Out of all the Stephen King adaptations to be released in the 1980s and 1990s, I remember “Needful Things” getting one of the better receptions from critics and fans. As a modern viewer seeing it for the first time however, it’s hard not to notice that, while its got its moments, it’s also fragmented as all hell. Mind you, director Fraser C. Heston has a knack with atmosphere and manages to establish a familiar, lived-in chemistry among the movie’s cast of characters, who are surrounded by the aesthetically idyllic Maine setting. However, as with many King adaptations, the complexity and depth of his literary work is compromised for the sake of brevity, which nullifies some of the novel’s most interesting themes and components. In particular, the infamous battle between Nettie and Wilma is stripped of its narrative significance by Heston’s lurid camera, which focuses on violence and gore, simultaneously heightening its base, voyeuristic appeal while regrettably neglecting its intended impact. Perhaps the source material would lend itself more comfortably as a go-for-broke miniseries in order to really breathe, but as it is, Heston’s movie is one of those genre entries that’s a bit underwhelming when taken in its entirety, but has enough going on at all times to at least keep you interested, not to mention a deliciously campy lead performance by a delighted Max von Sydow.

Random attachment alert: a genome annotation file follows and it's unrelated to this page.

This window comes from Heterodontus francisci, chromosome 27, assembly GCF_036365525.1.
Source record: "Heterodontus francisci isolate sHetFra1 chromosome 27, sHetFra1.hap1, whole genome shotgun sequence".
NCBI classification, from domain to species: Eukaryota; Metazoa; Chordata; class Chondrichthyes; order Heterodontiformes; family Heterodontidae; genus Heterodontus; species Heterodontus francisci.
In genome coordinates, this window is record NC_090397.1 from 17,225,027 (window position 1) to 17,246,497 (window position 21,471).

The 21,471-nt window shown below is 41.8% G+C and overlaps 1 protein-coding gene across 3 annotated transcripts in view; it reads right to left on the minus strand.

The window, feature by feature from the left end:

Rating: ★★★ (out of 5)